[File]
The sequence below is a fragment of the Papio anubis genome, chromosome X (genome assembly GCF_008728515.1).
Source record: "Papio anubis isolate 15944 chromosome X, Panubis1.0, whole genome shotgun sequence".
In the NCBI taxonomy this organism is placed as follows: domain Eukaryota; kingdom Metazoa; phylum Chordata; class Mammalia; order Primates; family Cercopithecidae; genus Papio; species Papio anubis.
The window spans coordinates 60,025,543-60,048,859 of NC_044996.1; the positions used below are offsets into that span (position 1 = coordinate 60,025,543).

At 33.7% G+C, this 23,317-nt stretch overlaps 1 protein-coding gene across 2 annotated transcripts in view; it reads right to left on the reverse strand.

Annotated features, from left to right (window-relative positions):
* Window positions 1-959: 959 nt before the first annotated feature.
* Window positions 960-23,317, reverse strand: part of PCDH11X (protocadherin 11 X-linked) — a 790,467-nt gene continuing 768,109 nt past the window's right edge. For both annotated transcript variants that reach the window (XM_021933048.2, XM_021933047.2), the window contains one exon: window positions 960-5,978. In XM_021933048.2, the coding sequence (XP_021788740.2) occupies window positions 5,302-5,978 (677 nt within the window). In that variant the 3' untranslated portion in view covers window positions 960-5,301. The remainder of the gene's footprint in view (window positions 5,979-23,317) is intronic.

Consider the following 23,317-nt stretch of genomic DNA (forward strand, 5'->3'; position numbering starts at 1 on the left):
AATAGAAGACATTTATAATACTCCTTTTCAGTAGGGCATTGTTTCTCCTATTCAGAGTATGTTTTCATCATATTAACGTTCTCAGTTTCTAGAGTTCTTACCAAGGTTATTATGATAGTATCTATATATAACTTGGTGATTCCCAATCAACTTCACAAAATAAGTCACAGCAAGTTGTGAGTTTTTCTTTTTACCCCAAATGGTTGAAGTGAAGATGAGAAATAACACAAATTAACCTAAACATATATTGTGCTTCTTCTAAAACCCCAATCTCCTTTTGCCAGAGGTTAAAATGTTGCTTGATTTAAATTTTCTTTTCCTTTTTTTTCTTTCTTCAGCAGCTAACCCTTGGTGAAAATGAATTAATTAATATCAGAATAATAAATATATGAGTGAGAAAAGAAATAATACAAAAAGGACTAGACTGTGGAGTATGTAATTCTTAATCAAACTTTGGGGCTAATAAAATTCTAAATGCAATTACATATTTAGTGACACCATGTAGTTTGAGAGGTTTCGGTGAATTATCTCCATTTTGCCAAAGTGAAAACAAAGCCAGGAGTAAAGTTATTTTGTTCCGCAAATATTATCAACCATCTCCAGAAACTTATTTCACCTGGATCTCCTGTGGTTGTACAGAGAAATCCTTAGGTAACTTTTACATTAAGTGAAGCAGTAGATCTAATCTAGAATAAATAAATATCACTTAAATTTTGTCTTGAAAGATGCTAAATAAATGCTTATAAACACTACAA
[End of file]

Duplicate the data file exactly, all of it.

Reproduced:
The sequence below is a fragment of the Papio anubis genome, chromosome X (genome assembly GCF_008728515.1).
Source record: "Papio anubis isolate 15944 chromosome X, Panubis1.0, whole genome shotgun sequence".
In the NCBI taxonomy this organism is placed as follows: domain Eukaryota; kingdom Metazoa; phylum Chordata; class Mammalia; order Primates; family Cercopithecidae; genus Papio; species Papio anubis.
The window spans coordinates 60,025,543-60,048,859 of NC_044996.1; the positions used below are offsets into that span (position 1 = coordinate 60,025,543).

At 33.7% G+C, this 23,317-nt stretch overlaps 1 protein-coding gene across 2 annotated transcripts in view; it reads right to left on the reverse strand.

Annotated features, from left to right (window-relative positions):
* Window positions 1-959: 959 nt before the first annotated feature.
* Window positions 960-23,317, reverse strand: part of PCDH11X (protocadherin 11 X-linked) — a 790,467-nt gene continuing 768,109 nt past the window's right edge. For both annotated transcript variants that reach the window (XM_021933048.2, XM_021933047.2), the window contains one exon: window positions 960-5,978. In XM_021933048.2, the coding sequence (XP_021788740.2) occupies window positions 5,302-5,978 (677 nt within the window). In that variant the 3' untranslated portion in view covers window positions 960-5,301. The remainder of the gene's footprint in view (window positions 5,979-23,317) is intronic.

Consider the following 23,317-nt stretch of genomic DNA (forward strand, 5'->3'; position numbering starts at 1 on the left):
AATAGAAGACATTTATAATACTCCTTTTCAGTAGGGCATTGTTTCTCCTATTCAGAGTATGTTTTCATCATATTAACGTTCTCAGTTTCTAGAGTTCTTACCAAGGTTATTATGATAGTATCTATATATAACTTGGTGATTCCCAATCAACTTCACAAAATAAGTCACAGCAAGTTGTGAGTTTTTCTTTTTACCCCAAATGGTTGAAGTGAAGATGAGAAATAACACAAATTAACCTAAACATATATTGTGCTTCTTCTAAAACCCCAATCTCCTTTTGCCAGAGGTTAAAATGTTGCTTGATTTAAATTTTCTTTTCCTTTTTTTTCTTTCTTCAGCAGCTAACCCTTGGTGAAAATGAATTAATTAATATCAGAATAATAAATATATGAGTGAGAAAAGAAATAATACAAAAAGGACTAGACTGTGGAGTATGTAATTCTTAATCAAACTTTGGGGCTAATAAAATTCTAAATGCAATTACATATTTAGTGACACCATGTAGTTTGAGAGGTTTCGGTGAATTATCTCCATTTTGCCAAAGTGAAAACAAAGCCAGGAGTAAAGTTATTTTGTTCCGCAAATATTATCAACCATCTCCAGAAACTTATTTCACCTGGATCTCCTGTGGTTGTACAGAGAAATCCTTAGGTAACTTTTACATTAAGTGAAGCAGTAGATCTAATCTAGAATAAATAAATATCACTTAAATTTTGTCTTGAAAGATGCTAAATAAATGCTTATAAACACTACAA